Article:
What gardener wouldn’t fall for the line, “If you’ve seen one seed catalog, you’ve seen them all…right?”
My guess is that most gardeners have never seen a catalog like the one from Native Seeds/SEARCH, a non-profit conservation organization located in Tucson, Arizona. The word SEARCH stands for Southwest Endangered Aridlands Resource Clearing House and the group is dedicated to ensuring that ancient crops and their wild relatives are around for generations to come.
The Seedlisting features an assortment of beans, corn, chile peppers and other varieties that just aren’t offered in any other seed catalog.
I’ve grown peppers in my garden for years, but I’ve never had the chance to grow Del Arbol “Tree Chiles” from Chihuahua or Alcalde, a native chile pepper from New Mexico.
The pages of the colorful catalog are filled with descriptions of purple-silk Hopi Sweet Corn and Teosinte, the wild ancestor of modern corn. There are Rattlesnake beans that can survive on summer monsoon rains and the Tarahumara Ojo de Cabra “Goat’s Eye” pole bean that produces beans with purple stripes.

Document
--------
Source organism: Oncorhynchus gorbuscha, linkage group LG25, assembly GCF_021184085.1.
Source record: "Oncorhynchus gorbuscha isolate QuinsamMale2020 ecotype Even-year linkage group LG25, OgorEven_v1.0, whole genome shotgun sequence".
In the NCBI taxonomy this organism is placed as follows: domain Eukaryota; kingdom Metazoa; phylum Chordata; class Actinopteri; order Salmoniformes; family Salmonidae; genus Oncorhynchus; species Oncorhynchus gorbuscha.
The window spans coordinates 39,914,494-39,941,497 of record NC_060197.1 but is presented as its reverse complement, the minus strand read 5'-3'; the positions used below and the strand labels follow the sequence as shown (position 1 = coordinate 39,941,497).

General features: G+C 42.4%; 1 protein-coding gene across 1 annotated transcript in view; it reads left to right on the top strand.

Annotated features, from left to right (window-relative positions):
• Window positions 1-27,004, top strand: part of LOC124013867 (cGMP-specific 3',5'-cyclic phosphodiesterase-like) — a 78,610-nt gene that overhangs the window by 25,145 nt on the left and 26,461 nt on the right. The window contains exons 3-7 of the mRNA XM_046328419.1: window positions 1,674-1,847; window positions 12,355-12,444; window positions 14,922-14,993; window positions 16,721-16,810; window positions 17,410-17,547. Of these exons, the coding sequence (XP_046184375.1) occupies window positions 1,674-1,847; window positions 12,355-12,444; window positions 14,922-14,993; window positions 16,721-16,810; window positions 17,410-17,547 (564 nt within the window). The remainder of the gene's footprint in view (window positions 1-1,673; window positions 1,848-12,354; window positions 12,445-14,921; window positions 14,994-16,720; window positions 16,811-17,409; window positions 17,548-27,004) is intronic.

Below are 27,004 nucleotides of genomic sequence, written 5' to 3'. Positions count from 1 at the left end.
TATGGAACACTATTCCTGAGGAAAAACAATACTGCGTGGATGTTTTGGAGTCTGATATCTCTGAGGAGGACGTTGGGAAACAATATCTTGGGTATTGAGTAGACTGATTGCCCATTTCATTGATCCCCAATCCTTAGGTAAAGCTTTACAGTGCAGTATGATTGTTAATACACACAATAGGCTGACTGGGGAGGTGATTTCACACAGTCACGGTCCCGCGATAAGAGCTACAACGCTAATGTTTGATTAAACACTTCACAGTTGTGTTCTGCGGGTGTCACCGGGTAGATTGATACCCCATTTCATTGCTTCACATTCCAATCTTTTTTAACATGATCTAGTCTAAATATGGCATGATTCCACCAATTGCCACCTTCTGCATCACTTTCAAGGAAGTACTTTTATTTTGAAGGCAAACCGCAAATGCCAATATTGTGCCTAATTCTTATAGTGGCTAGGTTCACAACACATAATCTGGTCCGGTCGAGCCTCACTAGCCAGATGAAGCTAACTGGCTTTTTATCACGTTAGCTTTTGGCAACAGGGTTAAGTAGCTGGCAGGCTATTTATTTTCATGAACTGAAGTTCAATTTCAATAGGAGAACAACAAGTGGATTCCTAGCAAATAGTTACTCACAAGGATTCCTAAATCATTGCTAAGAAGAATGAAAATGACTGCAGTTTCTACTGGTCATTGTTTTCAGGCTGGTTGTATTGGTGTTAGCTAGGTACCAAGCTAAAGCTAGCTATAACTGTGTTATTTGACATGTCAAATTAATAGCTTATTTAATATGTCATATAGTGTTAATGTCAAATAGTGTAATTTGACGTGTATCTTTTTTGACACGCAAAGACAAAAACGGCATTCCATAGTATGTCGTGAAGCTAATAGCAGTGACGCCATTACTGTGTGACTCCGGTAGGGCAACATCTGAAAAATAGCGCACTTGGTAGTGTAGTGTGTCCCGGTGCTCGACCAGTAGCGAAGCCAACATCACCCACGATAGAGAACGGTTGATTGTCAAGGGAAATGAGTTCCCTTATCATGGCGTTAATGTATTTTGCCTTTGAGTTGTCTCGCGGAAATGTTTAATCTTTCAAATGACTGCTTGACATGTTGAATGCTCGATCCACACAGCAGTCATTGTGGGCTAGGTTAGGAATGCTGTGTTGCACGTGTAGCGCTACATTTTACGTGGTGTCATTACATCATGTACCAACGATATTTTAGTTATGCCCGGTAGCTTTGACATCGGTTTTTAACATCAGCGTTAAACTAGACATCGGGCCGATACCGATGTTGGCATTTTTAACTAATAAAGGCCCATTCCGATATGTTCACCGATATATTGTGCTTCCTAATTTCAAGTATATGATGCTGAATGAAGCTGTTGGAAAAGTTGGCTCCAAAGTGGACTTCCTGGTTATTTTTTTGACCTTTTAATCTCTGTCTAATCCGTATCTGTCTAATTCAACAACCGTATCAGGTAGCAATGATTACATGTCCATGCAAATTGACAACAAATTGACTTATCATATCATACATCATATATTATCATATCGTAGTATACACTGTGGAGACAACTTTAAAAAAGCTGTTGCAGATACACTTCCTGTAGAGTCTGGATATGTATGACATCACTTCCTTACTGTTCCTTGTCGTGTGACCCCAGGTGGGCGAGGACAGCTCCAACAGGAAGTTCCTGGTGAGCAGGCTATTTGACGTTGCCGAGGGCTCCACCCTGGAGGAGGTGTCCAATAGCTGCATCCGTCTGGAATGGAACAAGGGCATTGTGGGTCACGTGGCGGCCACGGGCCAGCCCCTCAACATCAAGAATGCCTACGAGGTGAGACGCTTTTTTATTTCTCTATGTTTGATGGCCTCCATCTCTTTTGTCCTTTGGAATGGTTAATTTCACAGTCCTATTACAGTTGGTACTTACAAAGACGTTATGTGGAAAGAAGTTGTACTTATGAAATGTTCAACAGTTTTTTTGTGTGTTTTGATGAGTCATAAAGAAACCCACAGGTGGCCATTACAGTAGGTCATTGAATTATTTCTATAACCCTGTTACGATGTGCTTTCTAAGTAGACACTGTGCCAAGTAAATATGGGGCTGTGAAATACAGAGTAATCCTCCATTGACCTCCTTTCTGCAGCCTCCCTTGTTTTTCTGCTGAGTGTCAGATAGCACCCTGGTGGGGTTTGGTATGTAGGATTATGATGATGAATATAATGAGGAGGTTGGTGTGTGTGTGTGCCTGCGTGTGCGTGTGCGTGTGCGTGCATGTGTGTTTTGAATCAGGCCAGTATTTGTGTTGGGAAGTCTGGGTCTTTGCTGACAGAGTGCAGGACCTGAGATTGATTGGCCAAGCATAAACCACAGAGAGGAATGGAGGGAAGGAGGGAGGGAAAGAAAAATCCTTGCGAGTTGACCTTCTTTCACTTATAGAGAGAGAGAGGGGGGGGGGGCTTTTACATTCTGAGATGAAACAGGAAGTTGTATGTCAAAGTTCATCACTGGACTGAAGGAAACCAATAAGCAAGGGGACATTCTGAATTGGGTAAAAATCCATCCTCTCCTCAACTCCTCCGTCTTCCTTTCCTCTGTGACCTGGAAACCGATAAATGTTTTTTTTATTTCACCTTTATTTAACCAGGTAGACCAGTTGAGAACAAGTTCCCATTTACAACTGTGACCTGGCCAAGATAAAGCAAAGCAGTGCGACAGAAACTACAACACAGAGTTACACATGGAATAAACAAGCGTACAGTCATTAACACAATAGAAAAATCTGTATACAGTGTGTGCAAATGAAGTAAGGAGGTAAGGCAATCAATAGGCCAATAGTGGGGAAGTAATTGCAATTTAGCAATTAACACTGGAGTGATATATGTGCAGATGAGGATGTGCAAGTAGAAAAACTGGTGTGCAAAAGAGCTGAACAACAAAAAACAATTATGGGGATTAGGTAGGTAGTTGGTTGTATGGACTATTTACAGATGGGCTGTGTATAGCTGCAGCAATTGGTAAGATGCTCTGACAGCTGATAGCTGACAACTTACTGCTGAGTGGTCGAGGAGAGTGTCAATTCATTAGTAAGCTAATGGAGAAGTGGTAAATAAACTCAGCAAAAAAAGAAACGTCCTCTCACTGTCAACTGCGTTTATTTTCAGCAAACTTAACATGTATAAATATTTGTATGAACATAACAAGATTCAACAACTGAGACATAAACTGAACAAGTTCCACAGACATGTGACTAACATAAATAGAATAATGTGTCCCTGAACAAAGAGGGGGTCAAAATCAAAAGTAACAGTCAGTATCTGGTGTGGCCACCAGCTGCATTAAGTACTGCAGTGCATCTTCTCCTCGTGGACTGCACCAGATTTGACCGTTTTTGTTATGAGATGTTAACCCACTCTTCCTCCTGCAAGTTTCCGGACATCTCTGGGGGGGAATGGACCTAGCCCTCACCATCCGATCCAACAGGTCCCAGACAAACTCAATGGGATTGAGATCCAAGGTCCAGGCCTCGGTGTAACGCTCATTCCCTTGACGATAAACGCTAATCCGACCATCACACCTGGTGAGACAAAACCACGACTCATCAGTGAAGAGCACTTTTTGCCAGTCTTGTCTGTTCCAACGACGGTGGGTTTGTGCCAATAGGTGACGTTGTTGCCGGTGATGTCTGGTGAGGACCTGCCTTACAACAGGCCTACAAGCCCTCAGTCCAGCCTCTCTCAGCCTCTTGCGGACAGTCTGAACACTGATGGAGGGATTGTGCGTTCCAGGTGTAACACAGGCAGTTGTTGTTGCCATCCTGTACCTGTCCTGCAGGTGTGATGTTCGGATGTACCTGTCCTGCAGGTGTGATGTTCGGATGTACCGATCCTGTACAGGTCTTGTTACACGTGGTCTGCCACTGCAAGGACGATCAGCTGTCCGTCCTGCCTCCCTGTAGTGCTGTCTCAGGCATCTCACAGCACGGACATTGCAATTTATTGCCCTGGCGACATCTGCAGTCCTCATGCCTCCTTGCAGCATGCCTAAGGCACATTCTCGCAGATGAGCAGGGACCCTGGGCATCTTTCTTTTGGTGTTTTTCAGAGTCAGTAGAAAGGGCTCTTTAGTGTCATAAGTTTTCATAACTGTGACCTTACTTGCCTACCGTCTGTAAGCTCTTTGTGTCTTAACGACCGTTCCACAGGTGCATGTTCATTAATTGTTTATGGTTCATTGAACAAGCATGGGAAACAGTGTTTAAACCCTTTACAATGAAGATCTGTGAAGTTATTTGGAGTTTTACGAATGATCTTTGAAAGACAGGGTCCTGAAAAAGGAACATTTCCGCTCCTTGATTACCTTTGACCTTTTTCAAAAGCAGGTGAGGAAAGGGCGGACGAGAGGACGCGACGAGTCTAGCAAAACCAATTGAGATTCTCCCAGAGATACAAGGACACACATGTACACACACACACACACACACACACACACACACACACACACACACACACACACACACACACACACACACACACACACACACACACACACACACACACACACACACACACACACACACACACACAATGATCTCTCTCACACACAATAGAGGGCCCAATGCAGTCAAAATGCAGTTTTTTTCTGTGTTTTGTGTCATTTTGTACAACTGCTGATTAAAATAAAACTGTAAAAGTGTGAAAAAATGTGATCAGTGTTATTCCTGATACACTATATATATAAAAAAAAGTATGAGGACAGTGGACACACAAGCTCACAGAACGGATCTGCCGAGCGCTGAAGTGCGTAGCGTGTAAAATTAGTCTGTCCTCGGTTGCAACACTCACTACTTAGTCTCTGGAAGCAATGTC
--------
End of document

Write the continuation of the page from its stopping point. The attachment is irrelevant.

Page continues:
These are the food crops that have sustained traditional communities for centuries and also include gourds, greens, native herbs, melons, squash, tomatoes and tomatillos.
Perhaps the catalog will inspire you to order corn, squash and bean seeds for a Three Sisters planting in a backyard Zuni waffle garden.
This year Seedlisting is introducing a new line called Tucson Seed. These are desert-hardy varieties of familiar vegetables for gardening like arugula, beets, carrots, cucumber, and kale.
The group also offers a number of interesting products such as chile powders and flakes, dried beans, grains, blue cornmeal, and organic popped amaranth. Mole powder (a blend of chiles, spices and fruit) is available in different combinations to blend into sauces to serve over chicken, fish or even iguana!
The catalog is a fascinating view of the area’s ancestral gardeners—the original seedsavers. Their practice of acquiring seed, planting and saving seed dates back 10,000 years.
The organization has a membership program and encourages donations to support its important seed conservation work. Native Seeds/SEARCH also distributes free seeds to Native Americans living in the Greater Southwest.
With every order, gardeners will receive a wallet-sized booklet called Seed Watch. This seed buyer’s guide is designed to educate and to “support genetically diverse, sustainable, small scale, bioregional agriculture.”
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